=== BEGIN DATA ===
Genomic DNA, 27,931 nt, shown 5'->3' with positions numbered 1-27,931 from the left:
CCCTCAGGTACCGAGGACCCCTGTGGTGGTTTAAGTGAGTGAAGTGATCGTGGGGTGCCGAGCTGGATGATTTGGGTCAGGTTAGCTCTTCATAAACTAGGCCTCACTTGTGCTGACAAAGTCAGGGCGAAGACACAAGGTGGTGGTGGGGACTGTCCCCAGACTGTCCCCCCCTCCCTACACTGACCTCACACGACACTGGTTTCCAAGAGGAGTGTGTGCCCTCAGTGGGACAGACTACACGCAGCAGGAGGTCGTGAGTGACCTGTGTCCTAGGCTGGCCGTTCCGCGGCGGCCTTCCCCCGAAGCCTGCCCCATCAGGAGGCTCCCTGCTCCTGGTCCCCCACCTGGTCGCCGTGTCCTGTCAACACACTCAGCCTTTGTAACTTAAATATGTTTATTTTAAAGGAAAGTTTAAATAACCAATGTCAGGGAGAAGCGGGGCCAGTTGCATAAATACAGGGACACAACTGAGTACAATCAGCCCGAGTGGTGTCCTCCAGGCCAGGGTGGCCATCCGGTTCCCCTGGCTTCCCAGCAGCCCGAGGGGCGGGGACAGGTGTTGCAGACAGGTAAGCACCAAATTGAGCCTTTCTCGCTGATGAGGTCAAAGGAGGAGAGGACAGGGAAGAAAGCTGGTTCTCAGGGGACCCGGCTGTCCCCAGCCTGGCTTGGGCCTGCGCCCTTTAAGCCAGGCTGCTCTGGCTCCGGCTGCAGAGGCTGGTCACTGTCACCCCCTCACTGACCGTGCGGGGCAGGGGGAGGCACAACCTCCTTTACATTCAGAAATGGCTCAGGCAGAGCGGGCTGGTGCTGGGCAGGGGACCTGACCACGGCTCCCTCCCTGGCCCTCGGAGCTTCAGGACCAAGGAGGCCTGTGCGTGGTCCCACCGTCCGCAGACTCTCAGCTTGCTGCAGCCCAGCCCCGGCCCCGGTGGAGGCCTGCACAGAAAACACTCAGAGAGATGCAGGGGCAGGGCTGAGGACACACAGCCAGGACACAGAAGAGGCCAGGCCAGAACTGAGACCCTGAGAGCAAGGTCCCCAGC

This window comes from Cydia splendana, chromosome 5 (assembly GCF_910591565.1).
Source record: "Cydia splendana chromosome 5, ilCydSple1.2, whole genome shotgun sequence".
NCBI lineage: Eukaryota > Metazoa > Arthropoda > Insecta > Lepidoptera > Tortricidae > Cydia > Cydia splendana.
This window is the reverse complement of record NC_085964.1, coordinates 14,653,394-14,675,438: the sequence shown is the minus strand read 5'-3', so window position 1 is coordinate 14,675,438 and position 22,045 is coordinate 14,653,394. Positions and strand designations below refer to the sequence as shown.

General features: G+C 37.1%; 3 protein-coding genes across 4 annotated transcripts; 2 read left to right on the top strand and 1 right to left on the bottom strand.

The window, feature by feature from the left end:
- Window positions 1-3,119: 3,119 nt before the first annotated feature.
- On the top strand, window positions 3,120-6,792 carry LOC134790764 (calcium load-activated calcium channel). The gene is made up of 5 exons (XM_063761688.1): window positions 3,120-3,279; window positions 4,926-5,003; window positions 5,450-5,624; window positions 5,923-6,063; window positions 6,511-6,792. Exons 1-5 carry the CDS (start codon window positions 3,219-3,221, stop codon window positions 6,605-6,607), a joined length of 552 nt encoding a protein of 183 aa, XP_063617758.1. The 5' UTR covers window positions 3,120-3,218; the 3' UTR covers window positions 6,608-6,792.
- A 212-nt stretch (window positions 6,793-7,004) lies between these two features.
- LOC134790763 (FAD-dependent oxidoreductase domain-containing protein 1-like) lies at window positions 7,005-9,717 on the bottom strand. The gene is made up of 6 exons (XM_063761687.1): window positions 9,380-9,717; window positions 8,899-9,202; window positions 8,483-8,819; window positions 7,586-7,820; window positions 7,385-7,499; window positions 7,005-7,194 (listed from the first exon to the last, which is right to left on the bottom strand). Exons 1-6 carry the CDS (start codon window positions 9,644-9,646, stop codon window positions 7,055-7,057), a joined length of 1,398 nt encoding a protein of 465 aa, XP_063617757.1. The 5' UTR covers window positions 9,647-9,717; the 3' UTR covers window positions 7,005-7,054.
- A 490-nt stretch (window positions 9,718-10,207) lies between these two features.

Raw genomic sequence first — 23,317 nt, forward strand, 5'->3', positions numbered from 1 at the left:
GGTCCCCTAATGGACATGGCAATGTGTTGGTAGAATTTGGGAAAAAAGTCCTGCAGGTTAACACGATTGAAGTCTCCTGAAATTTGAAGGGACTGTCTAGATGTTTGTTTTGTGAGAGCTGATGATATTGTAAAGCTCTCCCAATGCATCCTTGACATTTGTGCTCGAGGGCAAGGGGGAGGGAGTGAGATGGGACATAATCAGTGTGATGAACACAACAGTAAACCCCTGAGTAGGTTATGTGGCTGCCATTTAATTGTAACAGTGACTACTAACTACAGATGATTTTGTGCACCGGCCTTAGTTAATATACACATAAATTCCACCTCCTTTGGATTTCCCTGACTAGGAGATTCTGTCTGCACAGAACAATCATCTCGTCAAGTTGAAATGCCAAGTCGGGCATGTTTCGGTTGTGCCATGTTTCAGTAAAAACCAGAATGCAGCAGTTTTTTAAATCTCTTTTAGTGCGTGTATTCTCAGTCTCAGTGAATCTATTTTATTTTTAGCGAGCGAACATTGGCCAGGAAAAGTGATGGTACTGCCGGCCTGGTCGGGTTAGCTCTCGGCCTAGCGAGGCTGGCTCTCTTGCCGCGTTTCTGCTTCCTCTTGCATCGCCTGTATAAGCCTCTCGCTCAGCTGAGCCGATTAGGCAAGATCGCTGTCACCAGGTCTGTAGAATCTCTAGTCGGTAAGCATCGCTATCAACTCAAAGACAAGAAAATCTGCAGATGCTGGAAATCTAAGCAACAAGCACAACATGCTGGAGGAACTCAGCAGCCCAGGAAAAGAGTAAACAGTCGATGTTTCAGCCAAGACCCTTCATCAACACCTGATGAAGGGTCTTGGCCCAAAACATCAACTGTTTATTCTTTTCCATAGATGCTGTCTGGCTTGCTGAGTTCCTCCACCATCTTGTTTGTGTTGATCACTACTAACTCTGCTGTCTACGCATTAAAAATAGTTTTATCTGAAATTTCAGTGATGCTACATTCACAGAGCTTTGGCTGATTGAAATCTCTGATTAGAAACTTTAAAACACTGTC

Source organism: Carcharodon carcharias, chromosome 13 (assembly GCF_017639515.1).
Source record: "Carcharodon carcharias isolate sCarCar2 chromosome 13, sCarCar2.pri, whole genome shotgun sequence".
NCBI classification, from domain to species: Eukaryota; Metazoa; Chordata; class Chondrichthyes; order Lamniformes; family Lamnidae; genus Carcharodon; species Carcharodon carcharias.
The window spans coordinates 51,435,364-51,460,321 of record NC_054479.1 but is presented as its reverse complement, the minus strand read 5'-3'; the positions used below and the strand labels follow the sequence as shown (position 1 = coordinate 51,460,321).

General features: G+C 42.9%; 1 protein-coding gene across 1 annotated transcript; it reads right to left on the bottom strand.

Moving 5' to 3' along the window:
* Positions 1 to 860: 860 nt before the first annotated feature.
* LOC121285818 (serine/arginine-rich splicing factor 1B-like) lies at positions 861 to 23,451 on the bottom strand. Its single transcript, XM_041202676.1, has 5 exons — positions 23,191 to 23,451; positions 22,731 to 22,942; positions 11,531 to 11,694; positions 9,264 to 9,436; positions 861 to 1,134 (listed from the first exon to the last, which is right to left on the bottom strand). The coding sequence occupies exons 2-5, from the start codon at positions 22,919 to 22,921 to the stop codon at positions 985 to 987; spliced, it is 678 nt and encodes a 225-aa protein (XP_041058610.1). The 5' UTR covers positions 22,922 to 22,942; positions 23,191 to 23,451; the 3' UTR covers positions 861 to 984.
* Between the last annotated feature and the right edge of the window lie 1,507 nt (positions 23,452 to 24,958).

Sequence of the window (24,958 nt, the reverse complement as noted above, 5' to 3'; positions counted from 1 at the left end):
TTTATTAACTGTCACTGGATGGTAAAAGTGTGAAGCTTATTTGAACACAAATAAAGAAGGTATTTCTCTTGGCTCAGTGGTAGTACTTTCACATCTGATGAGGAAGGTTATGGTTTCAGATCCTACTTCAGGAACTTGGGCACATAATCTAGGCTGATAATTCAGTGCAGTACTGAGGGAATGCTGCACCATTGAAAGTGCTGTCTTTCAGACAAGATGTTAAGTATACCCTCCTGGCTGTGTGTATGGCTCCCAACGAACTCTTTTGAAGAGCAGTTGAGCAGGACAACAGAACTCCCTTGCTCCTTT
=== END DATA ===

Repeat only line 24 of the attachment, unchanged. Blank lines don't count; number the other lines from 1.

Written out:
* Between the last annotated feature and the right edge of the window lie 1,507 nt (positions 23,452 to 24,958).